California got its lowest grade, an "F", when it comes to firing poor-performing teachers.
The latest "Leaders and Laggards" report by the U.S. Chamber of Commerce and the Center for American Progress blamed the bad grade on union rules that make it difficult to let teachers go, taking as much as two years, if not longer.
"When a teacher is accused of something or there's some sort of charge made for the purpose of dismissing, they have a right to respond," said Kevin Gordon, a lobbyist for public schools. "It is that due process that takes so long."
Teachers say those processes are necessary to ensure the firings aren't for personal or arbitrary reasons, but they can be terminated for cause.
"It's up to the administrator to actually document what's going on in order to make sure that teacher is given everything that's possible to make sure they succeed," said kindergarten teacher Toby Boyd.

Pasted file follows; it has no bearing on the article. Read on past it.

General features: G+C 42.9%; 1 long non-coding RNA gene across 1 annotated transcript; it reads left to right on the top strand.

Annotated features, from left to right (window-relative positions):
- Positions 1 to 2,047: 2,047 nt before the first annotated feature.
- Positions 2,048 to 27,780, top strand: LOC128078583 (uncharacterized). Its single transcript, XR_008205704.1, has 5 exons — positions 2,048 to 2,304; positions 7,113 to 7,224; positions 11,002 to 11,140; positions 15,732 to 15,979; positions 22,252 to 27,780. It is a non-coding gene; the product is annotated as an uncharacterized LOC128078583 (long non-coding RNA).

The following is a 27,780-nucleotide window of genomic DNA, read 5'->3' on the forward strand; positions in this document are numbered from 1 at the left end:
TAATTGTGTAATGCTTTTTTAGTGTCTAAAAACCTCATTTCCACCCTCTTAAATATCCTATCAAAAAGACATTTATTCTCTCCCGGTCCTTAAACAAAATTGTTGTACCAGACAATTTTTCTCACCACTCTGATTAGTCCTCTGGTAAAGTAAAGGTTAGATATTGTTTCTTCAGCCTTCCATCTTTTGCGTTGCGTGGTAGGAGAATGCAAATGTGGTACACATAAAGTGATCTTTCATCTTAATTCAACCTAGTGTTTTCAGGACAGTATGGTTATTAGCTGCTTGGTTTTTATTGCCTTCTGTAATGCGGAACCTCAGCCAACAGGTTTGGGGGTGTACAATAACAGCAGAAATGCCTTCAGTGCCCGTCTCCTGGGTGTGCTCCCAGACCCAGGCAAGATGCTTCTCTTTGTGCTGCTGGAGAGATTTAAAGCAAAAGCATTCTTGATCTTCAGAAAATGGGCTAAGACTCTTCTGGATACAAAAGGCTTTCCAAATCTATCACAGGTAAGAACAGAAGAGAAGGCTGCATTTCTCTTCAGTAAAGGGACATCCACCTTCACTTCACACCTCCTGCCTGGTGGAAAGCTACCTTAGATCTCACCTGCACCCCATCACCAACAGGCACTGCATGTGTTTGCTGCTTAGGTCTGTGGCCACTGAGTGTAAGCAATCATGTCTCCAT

In an era of budget cuts, though, principals have a tough time juggling school operations with evaluations of every teacher.
While most educators do a good job, the failing grade doesn't sit well with some parents, because their kids could be stuck with the ones that are struggling.
"Kids not getting their education that they deserve and they need. That's the biggest thing," said Paul Tassinari, a concerned father of a student.
California's inability to fire teachers may hamper its chances to win some of the $4 billion President Obama has made available in the "Race To The Top" program.
Among the qualifications: states must evaluate teachers based, in part, on student test scores, a move administrators know unions will fight.
"Even with significant money at stake, they know it's a tough hill to climb," said Gordon, the lobbyist.
Applications for the extra federal stimulus money are due in mid-January. Some states have already turned them in.